the Price that is Paid
The manner in which we produce
our food illustrates the burden of knowledge plainly enough.
There are always accidents. In September of 1996 there
was an accident near Bakersfield, California. A crop dusting
plane was spraying a cotton field with Lorsban when the
wind shifted and the spray drifted over a neighboring
vineyard where some farm laborers were at work. Twenty-two
of them were poisoned including three pregnant women.
One of the ingredients in Lorsban causes a range of neurological
damage including birth defects in humans. The scale of
this accident, and the level of its reporting, were both
unusual. But things like it happen on American farms with
The poisons most typically
used on food are nerve poisons, and many of them are acutely
toxic. Safety restrictions in their application often
go unheeded in the farm fields, particularly where large
migrant populations with limited English skills, and perhaps
limited literacy are at work. In California alone, thousands
of cases of acute toxic poisons have been reported over
the last several years, and given the circumstances of
food production and migrant populations it can be assumed
that many cases go unreported as well. Many of these incidents
occurred when farmworkers were poisoned by direct application
of pesticides, many others occurred from "drift"
- the application of pesticides on neighboring fields.
Case studies of poisonings of this type reveal wide variation
in the application of good safety practices, and the availability
of safety equipment and instruction for farm workers.
While each pesticide has a required "re-entry"
period - a period of time during which workers may not
re-enter the area of application, the combination of drift
and lax enforcement result in high numbers of poisonings.
Practices of Faith
If we are to practice our faith in the knowledge of consequence,
we must find different ways to grow our food at far less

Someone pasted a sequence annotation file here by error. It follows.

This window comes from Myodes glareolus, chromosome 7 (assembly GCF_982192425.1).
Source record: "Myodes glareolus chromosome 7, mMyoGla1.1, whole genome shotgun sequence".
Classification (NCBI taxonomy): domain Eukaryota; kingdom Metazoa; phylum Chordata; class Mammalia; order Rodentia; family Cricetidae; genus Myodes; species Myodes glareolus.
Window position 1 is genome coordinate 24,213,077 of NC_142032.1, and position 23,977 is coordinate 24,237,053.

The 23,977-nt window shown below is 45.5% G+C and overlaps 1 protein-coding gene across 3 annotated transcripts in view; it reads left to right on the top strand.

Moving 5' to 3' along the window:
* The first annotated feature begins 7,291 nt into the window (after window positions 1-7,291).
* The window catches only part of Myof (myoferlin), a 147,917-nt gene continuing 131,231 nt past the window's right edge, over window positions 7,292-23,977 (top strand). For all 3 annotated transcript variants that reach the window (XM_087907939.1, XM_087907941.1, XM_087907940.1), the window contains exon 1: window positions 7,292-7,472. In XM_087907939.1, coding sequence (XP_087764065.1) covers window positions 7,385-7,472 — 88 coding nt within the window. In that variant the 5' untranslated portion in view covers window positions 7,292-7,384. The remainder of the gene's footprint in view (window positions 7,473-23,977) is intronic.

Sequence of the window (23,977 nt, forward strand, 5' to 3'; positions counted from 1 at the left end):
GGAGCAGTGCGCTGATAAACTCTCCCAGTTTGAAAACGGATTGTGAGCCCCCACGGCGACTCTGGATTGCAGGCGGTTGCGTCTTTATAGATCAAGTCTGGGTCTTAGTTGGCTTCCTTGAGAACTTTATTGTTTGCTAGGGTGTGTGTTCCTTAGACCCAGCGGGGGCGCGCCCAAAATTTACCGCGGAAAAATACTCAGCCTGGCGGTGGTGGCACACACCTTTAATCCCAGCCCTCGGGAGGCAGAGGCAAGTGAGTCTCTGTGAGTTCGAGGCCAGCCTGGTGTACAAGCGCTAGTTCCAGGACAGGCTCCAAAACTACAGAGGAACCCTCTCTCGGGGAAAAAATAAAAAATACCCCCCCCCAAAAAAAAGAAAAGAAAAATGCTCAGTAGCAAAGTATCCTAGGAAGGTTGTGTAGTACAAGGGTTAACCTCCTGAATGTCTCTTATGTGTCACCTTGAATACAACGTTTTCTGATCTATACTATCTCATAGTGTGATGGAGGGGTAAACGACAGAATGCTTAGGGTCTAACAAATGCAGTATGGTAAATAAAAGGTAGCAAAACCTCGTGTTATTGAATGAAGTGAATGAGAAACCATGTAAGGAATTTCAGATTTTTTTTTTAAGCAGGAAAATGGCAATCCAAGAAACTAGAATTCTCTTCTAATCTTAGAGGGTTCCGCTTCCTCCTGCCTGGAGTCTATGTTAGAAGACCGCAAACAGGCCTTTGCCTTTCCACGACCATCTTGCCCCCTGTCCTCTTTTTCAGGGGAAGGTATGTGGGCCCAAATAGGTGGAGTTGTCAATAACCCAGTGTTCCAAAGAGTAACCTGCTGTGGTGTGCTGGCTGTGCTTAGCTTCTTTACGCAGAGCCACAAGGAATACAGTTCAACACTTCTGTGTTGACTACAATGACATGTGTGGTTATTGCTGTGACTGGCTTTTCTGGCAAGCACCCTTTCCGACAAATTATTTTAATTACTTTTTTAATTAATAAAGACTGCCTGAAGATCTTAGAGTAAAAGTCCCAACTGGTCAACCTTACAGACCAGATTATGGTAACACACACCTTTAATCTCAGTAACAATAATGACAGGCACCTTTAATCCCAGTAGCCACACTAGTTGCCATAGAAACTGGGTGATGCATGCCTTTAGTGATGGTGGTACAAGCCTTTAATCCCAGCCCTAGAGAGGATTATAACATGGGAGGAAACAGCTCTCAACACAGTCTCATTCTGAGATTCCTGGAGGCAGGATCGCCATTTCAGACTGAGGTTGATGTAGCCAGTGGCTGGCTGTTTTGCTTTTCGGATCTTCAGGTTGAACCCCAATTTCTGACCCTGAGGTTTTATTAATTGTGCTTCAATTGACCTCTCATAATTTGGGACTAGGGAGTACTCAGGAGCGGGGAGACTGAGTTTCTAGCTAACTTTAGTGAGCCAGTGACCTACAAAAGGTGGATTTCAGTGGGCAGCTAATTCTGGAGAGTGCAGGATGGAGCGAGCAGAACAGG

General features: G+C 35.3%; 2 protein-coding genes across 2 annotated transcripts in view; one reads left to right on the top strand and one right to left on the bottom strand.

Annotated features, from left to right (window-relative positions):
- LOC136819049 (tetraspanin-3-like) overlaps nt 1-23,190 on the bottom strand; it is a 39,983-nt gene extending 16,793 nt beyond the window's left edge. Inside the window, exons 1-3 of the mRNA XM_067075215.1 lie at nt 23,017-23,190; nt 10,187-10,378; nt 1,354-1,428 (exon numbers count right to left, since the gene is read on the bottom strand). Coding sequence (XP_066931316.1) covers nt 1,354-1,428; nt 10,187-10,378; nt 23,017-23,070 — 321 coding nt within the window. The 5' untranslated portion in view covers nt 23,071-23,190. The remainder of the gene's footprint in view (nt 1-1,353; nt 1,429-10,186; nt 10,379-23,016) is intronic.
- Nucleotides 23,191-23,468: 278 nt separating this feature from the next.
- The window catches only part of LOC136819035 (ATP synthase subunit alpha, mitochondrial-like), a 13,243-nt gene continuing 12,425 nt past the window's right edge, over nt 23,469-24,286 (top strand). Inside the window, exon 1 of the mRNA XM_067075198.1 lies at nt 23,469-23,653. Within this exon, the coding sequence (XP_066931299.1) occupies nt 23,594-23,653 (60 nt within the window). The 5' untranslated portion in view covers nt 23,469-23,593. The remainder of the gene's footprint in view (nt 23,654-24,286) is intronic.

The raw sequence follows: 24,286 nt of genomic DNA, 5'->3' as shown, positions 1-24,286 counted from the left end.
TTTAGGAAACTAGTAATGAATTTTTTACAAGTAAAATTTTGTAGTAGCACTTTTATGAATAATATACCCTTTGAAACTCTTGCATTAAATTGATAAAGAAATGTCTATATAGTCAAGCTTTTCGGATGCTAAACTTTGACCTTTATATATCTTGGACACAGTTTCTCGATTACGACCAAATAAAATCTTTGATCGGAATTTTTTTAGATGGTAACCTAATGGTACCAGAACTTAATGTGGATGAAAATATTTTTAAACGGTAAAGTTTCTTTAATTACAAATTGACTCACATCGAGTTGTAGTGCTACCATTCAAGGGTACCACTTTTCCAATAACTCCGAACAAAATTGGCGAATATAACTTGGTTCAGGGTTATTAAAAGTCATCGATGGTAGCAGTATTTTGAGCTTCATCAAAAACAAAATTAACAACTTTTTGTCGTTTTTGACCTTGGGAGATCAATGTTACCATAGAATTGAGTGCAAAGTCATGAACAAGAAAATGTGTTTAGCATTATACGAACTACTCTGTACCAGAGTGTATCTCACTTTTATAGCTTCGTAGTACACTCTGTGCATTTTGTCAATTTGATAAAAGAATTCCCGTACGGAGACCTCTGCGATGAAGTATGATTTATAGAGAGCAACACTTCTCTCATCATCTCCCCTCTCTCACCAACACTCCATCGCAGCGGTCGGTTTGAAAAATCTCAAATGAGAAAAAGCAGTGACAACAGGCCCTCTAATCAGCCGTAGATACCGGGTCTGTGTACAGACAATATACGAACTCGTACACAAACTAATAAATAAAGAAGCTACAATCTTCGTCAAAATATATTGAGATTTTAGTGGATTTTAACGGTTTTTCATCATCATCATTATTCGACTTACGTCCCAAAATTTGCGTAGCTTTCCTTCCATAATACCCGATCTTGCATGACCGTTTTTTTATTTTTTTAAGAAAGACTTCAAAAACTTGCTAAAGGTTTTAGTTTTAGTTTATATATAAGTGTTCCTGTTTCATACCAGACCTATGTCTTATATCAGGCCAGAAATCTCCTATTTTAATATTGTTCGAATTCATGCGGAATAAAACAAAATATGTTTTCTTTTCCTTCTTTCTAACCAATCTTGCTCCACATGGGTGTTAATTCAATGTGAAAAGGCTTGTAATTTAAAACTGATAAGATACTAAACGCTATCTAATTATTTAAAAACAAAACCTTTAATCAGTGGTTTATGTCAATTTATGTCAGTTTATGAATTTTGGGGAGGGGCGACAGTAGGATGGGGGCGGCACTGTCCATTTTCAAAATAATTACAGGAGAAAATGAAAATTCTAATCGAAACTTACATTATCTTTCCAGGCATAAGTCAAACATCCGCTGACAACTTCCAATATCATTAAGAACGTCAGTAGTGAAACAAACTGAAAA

cost to the earth and to our brothers and sisters. A practice
of faith "addresses fundamental human needs and conditions
through concrete human acts." In the fields where
workers are routinely sprayed and exposed to poisons,
fundamentally different practices are called for. We are
faithful people everywhere we go, and we are responsible
for actions taken on our behalf, or from which we benefit.
If the Earth is God's holy body, and those who labor to
grow our food are our brothers and sisters, the children
of a common creator, then we are led to practices that
are fundamentally different from the practices being carried
Broken for You
Faith compels us to understand the sacramental nature
of the ongoing sacrifice of people and ecosystems, and
to require an alteration in the work that is done for
us. We must alter these practices as a community, and
not as individuals within it. A practice of faith that
truly recognized each meal as a sacramental meal would
require exposure of the conditions under which the ingredients
were produced, the economics of their sale, and the cost
they have exacted from the earth and the people in the
production chain. We would not put in our mouths the wages
of sin and exploitation. We would take to heart the message
of the sacrament of eucharist "broken for you"
and we would understand its application to every bite.
from the "Oh Taste and See: A Practice of Ecological
Care and Relationship" by Rev. Clare Butterfield,
Director, Faith in Place. This reading is found in What
Makes Food Sacred?
Congregational Resources for the Abrahamic Traditions,
by the Alliance for Jewish Renewal.